From the Bovaird House website:
Initially a large acreage, the property was granted to Mr. John Silverthorn of Great Britain in 1819. The land was farmed, and a rough log cabin constructed, but Silverthorn never lived on the site, and returned to England after only a few years.
He sold the property to Mr. Peter Chisholm Sr., a successful baker and farmer from new York City in 1821. After the Land Grant was registered, Chisolm rented the property to a neighbour, returned to New York and came back around 1831 with his family.
Around 1852, Chisholm Sr. and his family constructed the home that stands today. It is an excellent example of a Georgian-style Canadian farmhouse, with its symmetrical design, and nine bay window frontage. The large farm kitchen and “summer kitchen” were added to the back of the house approximately 10 years later. Peter Chisholm’s pioneer spirit can be seen in the unique bake ovens and pantries he incorporated into the home.
The house passed down to Peter Chisholm Sr.’s eldest son (Peter Renwick Chisholm) who in turn passed the house and grounds on to his three children. Peter Renwick Chisholm’s children never lived in the house, but rented it to local families during the early 1900s.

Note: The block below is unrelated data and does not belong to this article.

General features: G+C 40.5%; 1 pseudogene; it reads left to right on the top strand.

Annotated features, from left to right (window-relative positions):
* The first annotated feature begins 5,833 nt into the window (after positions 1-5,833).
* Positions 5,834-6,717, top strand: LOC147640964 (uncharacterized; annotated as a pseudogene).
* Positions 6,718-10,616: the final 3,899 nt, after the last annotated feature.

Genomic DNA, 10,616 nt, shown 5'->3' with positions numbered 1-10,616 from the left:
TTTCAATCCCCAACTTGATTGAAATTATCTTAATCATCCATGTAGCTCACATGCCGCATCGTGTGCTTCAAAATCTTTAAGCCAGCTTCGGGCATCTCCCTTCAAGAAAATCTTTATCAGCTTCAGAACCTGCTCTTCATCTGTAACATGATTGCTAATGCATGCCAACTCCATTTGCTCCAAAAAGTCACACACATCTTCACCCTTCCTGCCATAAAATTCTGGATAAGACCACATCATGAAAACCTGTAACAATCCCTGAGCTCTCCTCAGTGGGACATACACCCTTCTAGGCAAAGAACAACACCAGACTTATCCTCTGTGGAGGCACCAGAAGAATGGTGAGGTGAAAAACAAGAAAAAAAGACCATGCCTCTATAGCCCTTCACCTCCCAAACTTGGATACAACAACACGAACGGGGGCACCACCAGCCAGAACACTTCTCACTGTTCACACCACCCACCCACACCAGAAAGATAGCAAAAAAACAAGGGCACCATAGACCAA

In 1929, Mr. James Bovaird purchased the property. With eleven children of their own, he and his wife did not occupy the house, but continued to rent it out, using the grounds for breeding world-class thoroughbred horses.
Bovaird House passed down to James’ son, William Bovaird, after whom Brampton’s major street, BovairdWilliam and Mosie Bovaird Drive is named. William also raised horses; he was the Reeve of Chinguacousy Township throughout the 1940s, and a respected Roads Superintendent for 20 years. He and his beloved wife, Mossie (who had been a local schoolteacher) were the first Bovairds to actually live in the farmhouse. They updated the home, introducing 20th century conveniences such as electricity, indoor plumbing, and a furnace.
William and Mossie Bovaird lived at Bovaird House from the 1940s until the 1980s. During that time, the surrounding area underwent substantial urban development. The couple became determined to preserve their home and property as historical landmarks for future generations to enjoy. With no children of their own, William and Mossie formed a “surviving member” agreement, whereby the home would eventually be donated to the City of Brampton.
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